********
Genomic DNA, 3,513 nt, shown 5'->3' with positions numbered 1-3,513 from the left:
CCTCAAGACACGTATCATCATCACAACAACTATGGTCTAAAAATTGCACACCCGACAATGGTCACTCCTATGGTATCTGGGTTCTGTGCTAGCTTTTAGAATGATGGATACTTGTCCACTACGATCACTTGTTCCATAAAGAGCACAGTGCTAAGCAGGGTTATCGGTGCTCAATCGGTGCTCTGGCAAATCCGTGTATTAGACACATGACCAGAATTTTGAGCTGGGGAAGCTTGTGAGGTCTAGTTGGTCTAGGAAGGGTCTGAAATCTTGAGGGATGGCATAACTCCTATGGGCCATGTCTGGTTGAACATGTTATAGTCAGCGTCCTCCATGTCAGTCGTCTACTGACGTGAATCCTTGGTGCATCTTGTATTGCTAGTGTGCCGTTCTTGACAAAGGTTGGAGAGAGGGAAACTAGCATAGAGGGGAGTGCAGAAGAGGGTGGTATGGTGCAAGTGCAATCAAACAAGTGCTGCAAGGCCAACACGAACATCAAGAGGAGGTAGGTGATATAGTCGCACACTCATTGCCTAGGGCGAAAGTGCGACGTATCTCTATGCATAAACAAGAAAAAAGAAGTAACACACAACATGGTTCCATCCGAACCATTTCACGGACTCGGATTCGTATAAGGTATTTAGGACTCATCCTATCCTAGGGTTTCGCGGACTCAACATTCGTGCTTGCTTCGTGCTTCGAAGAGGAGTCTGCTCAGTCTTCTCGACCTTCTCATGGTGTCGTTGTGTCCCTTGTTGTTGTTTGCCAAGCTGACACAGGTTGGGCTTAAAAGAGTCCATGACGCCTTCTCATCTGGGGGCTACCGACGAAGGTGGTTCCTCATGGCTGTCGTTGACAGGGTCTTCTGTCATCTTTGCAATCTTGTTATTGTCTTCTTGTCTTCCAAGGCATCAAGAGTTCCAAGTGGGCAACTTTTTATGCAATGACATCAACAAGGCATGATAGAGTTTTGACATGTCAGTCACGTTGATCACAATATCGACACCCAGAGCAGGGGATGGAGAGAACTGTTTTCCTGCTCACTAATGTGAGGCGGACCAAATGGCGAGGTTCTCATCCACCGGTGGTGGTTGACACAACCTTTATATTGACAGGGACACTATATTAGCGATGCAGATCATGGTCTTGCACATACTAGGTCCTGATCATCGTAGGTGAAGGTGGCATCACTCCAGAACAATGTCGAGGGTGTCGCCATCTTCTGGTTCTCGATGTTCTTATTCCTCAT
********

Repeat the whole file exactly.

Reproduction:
Genomic DNA, 3,513 nt, shown 5'->3' with positions numbered 1-3,513 from the left:
CCTCAAGACACGTATCATCATCACAACAACTATGGTCTAAAAATTGCACACCCGACAATGGTCACTCCTATGGTATCTGGGTTCTGTGCTAGCTTTTAGAATGATGGATACTTGTCCACTACGATCACTTGTTCCATAAAGAGCACAGTGCTAAGCAGGGTTATCGGTGCTCAATCGGTGCTCTGGCAAATCCGTGTATTAGACACATGACCAGAATTTTGAGCTGGGGAAGCTTGTGAGGTCTAGTTGGTCTAGGAAGGGTCTGAAATCTTGAGGGATGGCATAACTCCTATGGGCCATGTCTGGTTGAACATGTTATAGTCAGCGTCCTCCATGTCAGTCGTCTACTGACGTGAATCCTTGGTGCATCTTGTATTGCTAGTGTGCCGTTCTTGACAAAGGTTGGAGAGAGGGAAACTAGCATAGAGGGGAGTGCAGAAGAGGGTGGTATGGTGCAAGTGCAATCAAACAAGTGCTGCAAGGCCAACACGAACATCAAGAGGAGGTAGGTGATATAGTCGCACACTCATTGCCTAGGGCGAAAGTGCGACGTATCTCTATGCATAAACAAGAAAAAAGAAGTAACACACAACATGGTTCCATCCGAACCATTTCACGGACTCGGATTCGTATAAGGTATTTAGGACTCATCCTATCCTAGGGTTTCGCGGACTCAACATTCGTGCTTGCTTCGTGCTTCGAAGAGGAGTCTGCTCAGTCTTCTCGACCTTCTCATGGTGTCGTTGTGTCCCTTGTTGTTGTTTGCCAAGCTGACACAGGTTGGGCTTAAAAGAGTCCATGACGCCTTCTCATCTGGGGGCTACCGACGAAGGTGGTTCCTCATGGCTGTCGTTGACAGGGTCTTCTGTCATCTTTGCAATCTTGTTATTGTCTTCTTGTCTTCCAAGGCATCAAGAGTTCCAAGTGGGCAACTTTTTATGCAATGACATCAACAAGGCATGATAGAGTTTTGACATGTCAGTCACGTTGATCACAATATCGACACCCAGAGCAGGGGATGGAGAGAACTGTTTTCCTGCTCACTAATGTGAGGCGGACCAAATGGCGAGGTTCTCATCCACCGGTGGTGGTTGACACAACCTTTATATTGACAGGGACACTATATTAGCGATGCAGATCATGGTCTTGCACATACTAGGTCCTGATCATCGTAGGTGAAGGTGGCATCACTCCAGAACAATGTCGAGGGTGTCGCCATCTTCTGGTTCTCGATGTTCTTATTCCTCAT